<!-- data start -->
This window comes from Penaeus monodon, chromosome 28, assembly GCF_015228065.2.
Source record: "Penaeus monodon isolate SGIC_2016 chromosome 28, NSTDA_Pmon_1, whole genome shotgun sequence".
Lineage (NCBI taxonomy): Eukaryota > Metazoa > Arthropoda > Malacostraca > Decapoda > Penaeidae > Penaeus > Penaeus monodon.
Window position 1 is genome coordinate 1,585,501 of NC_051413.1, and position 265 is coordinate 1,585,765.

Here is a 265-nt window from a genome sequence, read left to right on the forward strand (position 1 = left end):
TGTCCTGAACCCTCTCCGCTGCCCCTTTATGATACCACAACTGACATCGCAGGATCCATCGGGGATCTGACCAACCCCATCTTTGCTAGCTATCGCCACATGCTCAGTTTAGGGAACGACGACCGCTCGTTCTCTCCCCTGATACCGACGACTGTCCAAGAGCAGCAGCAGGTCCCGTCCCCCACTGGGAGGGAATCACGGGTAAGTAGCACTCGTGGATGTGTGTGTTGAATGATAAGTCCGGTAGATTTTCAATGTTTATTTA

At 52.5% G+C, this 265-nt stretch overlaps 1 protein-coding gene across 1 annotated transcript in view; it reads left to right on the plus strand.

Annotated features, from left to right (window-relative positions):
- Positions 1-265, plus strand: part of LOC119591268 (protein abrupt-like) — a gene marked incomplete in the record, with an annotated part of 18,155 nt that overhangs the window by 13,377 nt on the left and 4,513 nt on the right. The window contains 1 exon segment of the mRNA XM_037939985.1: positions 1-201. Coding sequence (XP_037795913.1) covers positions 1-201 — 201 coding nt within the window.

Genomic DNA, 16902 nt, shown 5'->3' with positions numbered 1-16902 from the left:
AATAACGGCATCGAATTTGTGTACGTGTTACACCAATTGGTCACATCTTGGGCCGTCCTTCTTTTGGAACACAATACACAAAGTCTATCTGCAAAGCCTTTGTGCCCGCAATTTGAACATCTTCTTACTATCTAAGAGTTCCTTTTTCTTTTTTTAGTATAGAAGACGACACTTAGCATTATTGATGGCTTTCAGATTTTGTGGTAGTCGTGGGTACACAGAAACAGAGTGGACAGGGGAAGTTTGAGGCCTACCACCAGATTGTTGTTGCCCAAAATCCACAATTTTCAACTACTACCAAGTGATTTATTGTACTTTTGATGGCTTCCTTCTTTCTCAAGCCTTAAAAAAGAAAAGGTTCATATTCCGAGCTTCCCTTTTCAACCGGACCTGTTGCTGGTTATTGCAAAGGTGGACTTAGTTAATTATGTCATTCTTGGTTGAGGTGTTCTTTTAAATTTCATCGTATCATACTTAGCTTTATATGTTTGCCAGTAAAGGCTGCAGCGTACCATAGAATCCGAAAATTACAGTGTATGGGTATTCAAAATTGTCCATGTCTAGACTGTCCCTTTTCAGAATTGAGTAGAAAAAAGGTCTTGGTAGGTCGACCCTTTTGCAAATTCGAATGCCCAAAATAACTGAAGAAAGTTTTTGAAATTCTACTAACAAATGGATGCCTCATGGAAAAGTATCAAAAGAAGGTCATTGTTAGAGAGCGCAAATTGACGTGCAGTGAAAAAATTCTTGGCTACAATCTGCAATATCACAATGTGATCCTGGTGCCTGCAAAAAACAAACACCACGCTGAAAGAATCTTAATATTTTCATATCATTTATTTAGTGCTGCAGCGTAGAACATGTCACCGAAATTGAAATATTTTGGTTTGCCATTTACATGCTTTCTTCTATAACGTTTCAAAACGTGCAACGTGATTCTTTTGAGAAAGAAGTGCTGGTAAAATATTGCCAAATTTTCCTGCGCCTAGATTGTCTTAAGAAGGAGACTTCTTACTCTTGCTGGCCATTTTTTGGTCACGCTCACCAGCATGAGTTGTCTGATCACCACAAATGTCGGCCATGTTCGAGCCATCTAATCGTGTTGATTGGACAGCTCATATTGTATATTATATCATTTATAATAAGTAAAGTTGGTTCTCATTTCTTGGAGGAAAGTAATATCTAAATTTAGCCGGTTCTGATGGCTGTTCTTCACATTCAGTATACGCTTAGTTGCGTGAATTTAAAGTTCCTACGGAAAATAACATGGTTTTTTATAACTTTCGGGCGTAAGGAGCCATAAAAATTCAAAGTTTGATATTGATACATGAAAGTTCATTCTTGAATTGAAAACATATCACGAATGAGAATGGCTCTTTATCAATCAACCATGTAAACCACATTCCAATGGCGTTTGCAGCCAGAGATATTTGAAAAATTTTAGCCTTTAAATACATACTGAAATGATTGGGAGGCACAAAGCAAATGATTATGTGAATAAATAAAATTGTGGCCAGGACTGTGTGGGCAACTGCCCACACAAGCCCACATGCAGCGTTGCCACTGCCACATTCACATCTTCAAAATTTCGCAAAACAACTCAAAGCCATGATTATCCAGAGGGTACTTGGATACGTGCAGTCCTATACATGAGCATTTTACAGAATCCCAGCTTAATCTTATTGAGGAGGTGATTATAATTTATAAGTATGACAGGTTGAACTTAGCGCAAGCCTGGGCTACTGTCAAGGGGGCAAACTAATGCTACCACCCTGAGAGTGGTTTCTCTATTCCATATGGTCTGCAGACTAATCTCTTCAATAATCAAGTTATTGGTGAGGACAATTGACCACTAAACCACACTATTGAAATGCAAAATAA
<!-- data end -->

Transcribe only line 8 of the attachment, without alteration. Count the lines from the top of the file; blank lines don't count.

Annotated features, from left to right (window-relative positions):